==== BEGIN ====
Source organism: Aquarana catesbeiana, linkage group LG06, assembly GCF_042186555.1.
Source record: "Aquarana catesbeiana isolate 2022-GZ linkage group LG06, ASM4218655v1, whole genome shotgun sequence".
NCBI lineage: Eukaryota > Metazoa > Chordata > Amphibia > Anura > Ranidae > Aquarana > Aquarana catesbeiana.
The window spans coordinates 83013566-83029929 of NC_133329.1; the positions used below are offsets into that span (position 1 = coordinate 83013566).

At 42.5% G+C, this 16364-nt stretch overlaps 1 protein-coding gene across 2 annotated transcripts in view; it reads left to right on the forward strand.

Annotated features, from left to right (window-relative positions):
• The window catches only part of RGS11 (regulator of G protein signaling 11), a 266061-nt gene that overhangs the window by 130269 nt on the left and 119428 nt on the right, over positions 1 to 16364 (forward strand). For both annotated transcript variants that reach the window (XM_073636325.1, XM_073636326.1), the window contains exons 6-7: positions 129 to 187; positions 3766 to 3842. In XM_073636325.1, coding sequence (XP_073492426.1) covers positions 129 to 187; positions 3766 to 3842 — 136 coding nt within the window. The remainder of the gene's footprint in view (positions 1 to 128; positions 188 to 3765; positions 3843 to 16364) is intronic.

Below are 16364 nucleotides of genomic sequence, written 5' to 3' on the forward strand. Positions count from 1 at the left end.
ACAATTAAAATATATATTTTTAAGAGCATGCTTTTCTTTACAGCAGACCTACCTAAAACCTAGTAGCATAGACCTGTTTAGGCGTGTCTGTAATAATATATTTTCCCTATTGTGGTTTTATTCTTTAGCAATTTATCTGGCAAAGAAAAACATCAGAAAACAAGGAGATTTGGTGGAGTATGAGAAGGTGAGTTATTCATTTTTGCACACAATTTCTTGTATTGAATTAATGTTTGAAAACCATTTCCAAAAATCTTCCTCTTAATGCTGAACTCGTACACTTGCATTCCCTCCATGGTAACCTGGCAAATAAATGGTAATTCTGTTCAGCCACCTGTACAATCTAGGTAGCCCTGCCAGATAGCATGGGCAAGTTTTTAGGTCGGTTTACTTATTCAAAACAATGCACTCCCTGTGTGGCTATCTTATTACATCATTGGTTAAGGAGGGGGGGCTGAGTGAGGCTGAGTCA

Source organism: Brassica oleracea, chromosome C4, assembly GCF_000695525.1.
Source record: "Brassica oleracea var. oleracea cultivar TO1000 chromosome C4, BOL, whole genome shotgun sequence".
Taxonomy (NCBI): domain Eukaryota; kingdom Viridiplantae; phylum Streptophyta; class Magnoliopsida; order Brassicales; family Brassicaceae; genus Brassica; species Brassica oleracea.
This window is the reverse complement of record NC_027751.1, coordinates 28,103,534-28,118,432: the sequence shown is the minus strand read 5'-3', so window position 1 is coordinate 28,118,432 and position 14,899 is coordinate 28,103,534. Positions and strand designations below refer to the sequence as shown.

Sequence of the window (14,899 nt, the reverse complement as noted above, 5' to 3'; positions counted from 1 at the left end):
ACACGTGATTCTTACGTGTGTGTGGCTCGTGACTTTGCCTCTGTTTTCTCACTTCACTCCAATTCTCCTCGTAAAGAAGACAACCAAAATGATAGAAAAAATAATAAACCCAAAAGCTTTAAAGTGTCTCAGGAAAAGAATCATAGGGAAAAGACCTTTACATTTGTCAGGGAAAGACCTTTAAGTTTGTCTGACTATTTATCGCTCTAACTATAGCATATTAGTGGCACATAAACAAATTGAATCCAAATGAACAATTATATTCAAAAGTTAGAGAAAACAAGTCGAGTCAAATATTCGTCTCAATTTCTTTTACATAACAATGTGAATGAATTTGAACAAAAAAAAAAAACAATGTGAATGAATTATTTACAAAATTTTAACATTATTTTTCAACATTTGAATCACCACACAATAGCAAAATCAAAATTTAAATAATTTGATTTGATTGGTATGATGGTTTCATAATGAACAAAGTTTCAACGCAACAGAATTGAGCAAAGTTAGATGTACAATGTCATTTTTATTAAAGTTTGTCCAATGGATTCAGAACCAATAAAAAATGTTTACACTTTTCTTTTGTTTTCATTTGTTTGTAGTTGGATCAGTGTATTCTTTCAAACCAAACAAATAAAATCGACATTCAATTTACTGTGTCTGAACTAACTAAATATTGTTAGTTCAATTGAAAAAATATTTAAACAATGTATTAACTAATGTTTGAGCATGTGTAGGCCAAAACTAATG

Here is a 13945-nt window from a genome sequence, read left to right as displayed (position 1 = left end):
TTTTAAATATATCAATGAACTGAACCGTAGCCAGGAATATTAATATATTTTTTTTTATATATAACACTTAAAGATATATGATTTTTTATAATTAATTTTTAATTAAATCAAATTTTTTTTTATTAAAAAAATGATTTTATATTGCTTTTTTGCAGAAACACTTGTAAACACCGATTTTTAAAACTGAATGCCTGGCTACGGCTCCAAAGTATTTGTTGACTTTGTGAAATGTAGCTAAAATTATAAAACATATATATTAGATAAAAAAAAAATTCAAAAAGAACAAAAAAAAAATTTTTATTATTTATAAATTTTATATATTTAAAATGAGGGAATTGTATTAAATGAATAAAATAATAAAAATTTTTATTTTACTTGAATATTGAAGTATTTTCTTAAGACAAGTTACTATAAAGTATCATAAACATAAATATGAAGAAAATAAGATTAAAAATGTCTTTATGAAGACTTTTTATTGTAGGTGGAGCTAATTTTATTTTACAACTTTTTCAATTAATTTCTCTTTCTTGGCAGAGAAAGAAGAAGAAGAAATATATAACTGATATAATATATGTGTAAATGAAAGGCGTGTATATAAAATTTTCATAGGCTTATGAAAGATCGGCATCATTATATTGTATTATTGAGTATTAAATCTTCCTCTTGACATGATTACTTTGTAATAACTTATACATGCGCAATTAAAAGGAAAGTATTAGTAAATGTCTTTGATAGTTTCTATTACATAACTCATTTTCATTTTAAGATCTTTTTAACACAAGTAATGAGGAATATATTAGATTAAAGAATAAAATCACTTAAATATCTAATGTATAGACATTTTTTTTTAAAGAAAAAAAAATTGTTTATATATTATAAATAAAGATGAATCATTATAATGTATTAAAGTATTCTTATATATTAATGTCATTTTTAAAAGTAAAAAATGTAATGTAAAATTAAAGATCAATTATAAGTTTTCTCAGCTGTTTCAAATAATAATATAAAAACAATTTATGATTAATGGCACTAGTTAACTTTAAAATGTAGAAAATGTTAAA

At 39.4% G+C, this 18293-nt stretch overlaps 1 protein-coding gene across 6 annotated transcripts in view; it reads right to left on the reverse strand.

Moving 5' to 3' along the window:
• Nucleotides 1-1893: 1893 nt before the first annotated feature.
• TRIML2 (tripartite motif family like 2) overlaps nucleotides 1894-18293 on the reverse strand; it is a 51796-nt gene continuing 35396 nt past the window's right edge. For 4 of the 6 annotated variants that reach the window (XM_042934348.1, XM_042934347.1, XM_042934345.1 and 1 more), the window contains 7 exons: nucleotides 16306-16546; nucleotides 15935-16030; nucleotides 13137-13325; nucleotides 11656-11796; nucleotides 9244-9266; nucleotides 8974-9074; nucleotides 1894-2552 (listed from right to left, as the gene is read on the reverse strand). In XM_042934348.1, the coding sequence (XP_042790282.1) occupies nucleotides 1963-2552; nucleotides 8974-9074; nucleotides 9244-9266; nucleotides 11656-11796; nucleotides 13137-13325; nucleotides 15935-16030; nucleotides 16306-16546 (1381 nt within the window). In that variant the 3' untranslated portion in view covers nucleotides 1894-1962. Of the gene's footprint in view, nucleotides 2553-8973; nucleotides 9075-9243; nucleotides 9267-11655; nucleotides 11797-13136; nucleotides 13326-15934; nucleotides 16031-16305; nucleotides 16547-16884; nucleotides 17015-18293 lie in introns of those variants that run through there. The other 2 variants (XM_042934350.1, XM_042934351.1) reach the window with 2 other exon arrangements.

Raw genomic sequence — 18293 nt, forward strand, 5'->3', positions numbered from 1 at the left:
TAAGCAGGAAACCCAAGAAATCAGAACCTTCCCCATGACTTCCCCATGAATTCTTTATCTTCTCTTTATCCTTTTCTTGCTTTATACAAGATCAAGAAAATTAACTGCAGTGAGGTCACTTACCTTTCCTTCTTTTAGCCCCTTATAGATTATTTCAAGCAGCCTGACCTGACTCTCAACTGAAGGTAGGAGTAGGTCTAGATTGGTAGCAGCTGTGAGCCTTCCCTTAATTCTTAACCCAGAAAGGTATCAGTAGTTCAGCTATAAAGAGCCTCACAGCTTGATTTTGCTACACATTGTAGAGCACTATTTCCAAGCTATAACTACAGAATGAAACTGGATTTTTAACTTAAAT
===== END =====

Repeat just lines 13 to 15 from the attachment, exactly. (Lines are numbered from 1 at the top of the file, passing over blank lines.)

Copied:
This window is the reverse complement of record NC_027751.1, coordinates 28,103,534-28,118,432: the sequence shown is the minus strand read 5'-3', so window position 1 is coordinate 28,118,432 and position 14,899 is coordinate 28,103,534. Positions and strand designations below refer to the sequence as shown.

Sequence of the window (14,899 nt, the reverse complement as noted above, 5' to 3'; positions counted from 1 at the left end):
ACACGTGATTCTTACGTGTGTGTGGCTCGTGACTTTGCCTCTGTTTTCTCACTTCACTCCAATTCTCCTCGTAAAGAAGACAACCAAAATGATAGAAAAAATAATAAACCCAAAAGCTTTAAAGTGTCTCAGGAAAAGAATCATAGGGAAAAGACCTTTACATTTGTCAGGGAAAGACCTTTAAGTTTGTCTGACTATTTATCGCTCTAACTATAGCATATTAGTGGCACATAAACAAATTGAATCCAAATGAACAATTATATTCAAAAGTTAGAGAAAACAAGTCGAGTCAAATATTCGTCTCAATTTCTTTTACATAACAATGTGAATGAATTTGAACAAAAAAAAAAAACAATGTGAATGAATTATTTACAAAATTTTAACATTATTTTTCAACATTTGAATCACCACACAATAGCAAAATCAAAATTTAAATAATTTGATTTGATTGGTATGATGGTTTCATAATGAACAAAGTTTCAACGCAACAGAATTGAGCAAAGTTAGATGTACAATGTCATTTTTATTAAAGTTTGTCCAATGGATTCAGAACCAATAAAAAATGTTTACACTTTTCTTTTGTTTTCATTTGTTTGTAGTTGGATCAGTGTATTCTTTCAAACCAAACAAATAAAATCGACATTCAATTTACTGTGTCTGAACTAACTAAATATTGTTAGTTCAATTGAAAAAATATTTAAACAATGTATTAACTAATGTTTGAGCATGTGTAGGCCAAAACTAATG